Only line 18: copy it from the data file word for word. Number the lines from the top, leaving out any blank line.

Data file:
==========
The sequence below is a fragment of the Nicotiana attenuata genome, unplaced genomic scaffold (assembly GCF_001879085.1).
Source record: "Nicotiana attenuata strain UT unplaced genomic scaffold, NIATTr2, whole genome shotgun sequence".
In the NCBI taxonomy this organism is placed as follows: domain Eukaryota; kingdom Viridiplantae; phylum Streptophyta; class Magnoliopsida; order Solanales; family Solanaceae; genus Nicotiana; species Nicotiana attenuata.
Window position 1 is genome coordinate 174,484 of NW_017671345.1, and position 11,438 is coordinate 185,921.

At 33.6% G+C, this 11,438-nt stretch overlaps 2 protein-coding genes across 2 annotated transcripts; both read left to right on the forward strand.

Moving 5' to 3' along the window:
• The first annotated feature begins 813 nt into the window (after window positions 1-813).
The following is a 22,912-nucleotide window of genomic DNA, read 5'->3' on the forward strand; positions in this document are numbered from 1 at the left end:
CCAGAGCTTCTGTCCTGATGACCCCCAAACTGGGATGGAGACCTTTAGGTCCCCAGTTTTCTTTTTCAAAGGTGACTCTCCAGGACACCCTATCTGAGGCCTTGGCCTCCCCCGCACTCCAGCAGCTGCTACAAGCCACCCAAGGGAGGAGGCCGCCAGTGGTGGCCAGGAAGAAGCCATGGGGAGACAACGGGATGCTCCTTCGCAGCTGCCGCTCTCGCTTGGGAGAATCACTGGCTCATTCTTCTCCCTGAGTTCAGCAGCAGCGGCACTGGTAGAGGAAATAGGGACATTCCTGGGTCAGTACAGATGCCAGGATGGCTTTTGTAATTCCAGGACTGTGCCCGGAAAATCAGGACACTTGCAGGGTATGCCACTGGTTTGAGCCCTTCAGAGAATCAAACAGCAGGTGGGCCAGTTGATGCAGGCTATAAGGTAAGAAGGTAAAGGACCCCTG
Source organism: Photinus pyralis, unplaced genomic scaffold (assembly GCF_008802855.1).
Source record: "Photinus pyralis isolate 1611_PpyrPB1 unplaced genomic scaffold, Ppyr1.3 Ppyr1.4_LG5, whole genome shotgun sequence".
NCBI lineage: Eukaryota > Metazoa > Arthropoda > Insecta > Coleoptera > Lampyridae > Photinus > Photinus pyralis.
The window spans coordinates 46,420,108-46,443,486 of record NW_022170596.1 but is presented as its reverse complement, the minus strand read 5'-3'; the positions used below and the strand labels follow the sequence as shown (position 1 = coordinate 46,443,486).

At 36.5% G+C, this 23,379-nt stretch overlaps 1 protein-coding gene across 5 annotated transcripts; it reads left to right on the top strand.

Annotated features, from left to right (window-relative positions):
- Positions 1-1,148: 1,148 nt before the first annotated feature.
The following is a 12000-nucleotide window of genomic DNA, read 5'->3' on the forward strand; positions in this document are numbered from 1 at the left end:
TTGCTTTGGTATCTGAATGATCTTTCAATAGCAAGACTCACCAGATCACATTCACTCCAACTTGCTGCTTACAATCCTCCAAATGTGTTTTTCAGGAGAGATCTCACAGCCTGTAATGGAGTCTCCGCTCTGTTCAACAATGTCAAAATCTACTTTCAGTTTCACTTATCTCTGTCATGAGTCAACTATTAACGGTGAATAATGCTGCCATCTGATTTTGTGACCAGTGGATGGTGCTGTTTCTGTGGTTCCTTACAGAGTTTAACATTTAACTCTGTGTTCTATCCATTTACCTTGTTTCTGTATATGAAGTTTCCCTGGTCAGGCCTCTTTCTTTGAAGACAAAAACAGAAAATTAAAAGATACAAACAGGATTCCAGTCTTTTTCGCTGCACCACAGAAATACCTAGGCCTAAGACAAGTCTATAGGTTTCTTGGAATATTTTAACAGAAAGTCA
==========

TTGCTTTGGTATCTGAATGATCTTTCAATAGCAAGACTCACCAGATCACATTCACTCCAACTTGCTGCTTACAATCCTCCAAATGTGTTTTTCAGGAGAGATCTCACAGCCTGTAATGGAGTCTCCGCTCTGTTCAACAATGTCAAAATCTACTTTCAGTTTCACTTATCTCTGTCATGAGTCAACTATTAACGGTGAATAATGCTGCCATCTGATTTTGTGACCAGTGGATGGTGCTGTTTCTGTGGTTCCTTACAGAGTTTAACATTTAACTCTGTGTTCTATCCATTTACCTTGTTTCTGTATATGAAGTTTCCCTGGTCAGGCCTCTTTCTTTGAAGACAAAAACAGAAAATTAAAAGATACAAACAGGATTCCAGTCTTTTTCGCTGCACCACAGAAATACCTAGGCCTAAGACAAGTCTATAGGTTTCTTGGAATATTTTAACAGAAAGTCA